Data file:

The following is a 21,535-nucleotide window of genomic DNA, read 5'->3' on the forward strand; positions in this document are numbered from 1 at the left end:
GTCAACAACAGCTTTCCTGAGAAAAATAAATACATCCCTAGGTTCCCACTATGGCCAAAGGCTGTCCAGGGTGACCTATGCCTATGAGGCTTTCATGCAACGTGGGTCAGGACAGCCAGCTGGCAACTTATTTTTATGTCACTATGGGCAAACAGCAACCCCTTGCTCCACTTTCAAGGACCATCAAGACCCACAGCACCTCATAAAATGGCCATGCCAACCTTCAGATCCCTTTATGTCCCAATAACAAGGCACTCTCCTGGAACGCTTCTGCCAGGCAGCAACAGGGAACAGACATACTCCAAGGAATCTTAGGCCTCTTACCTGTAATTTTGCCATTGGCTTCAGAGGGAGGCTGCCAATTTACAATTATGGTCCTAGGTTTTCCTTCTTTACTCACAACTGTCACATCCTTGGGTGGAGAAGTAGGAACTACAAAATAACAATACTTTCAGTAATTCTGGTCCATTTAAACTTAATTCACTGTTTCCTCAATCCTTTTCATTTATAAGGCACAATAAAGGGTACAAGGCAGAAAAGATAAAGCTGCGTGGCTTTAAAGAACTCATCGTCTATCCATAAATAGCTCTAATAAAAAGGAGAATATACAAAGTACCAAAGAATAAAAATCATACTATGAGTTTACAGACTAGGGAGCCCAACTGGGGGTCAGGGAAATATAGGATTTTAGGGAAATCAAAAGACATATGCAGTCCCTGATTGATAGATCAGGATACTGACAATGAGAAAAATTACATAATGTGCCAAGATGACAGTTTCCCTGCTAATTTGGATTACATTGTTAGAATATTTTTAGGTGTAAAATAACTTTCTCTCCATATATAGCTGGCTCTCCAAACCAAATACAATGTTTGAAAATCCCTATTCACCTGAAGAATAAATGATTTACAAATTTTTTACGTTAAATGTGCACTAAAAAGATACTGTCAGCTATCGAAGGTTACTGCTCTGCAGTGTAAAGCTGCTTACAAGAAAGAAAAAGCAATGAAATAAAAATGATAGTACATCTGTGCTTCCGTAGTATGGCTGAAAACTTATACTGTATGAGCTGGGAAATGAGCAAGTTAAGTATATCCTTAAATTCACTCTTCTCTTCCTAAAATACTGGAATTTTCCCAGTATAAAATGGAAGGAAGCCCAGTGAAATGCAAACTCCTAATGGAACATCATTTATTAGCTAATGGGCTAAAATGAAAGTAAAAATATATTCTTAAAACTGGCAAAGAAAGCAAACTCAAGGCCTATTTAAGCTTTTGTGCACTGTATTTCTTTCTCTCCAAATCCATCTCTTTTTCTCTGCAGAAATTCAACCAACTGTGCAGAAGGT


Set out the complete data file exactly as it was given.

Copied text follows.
The following is a 21,535-nucleotide window of genomic DNA, read 5'->3' on the forward strand; positions in this document are numbered from 1 at the left end:
GTCAACAACAGCTTTCCTGAGAAAAATAAATACATCCCTAGGTTCCCACTATGGCCAAAGGCTGTCCAGGGTGACCTATGCCTATGAGGCTTTCATGCAACGTGGGTCAGGACAGCCAGCTGGCAACTTATTTTTATGTCACTATGGGCAAACAGCAACCCCTTGCTCCACTTTCAAGGACCATCAAGACCCACAGCACCTCATAAAATGGCCATGCCAACCTTCAGATCCCTTTATGTCCCAATAACAAGGCACTCTCCTGGAACGCTTCTGCCAGGCAGCAACAGGGAACAGACATACTCCAAGGAATCTTAGGCCTCTTACCTGTAATTTTGCCATTGGCTTCAGAGGGAGGCTGCCAATTTACAATTATGGTCCTAGGTTTTCCTTCTTTACTCACAACTGTCACATCCTTGGGTGGAGAAGTAGGAACTACAAAATAACAATACTTTCAGTAATTCTGGTCCATTTAAACTTAATTCACTGTTTCCTCAATCCTTTTCATTTATAAGGCACAATAAAGGGTACAAGGCAGAAAAGATAAAGCTGCGTGGCTTTAAAGAACTCATCGTCTATCCATAAATAGCTCTAATAAAAAGGAGAATATACAAAGTACCAAAGAATAAAAATCATACTATGAGTTTACAGACTAGGGAGCCCAACTGGGGGTCAGGGAAATATAGGATTTTAGGGAAATCAAAAGACATATGCAGTCCCTGATTGATAGATCAGGATACTGACAATGAGAAAAATTACATAATGTGCCAAGATGACAGTTTCCCTGCTAATTTGGATTACATTGTTAGAATATTTTTAGGTGTAAAATAACTTTCTCTCCATATATAGCTGGCTCTCCAAACCAAATACAATGTTTGAAAATCCCTATTCACCTGAAGAATAAATGATTTACAAATTTTTTACGTTAAATGTGCACTAAAAAGATACTGTCAGCTATCGAAGGTTACTGCTCTGCAGTGTAAAGCTGCTTACAAGAAAGAAAAAGCAATGAAATAAAAATGATAGTACATCTGTGCTTCCGTAGTATGGCTGAAAACTTATACTGTATGAGCTGGGAAATGAGCAAGTTAAGTATATCCTTAAATTCACTCTTCTCTTCCTAAAATACTGGAATTTTCCCAGTATAAAATGGAAGGAAGCCCAGTGAAATGCAAACTCCTAATGGAACATCATTTATTAGCTAATGGGCTAAAATGAAAGTAAAAATATATTCTTAAAACTGGCAAAGAAAGCAAACTCAAGGCCTATTTAAGCTTTTGTGCACTGTATTTCTTTCTCTCCAAATCCATCTCTTTTTCTCTGCAGAAATTCAACCAACTGTGCAGAAGGT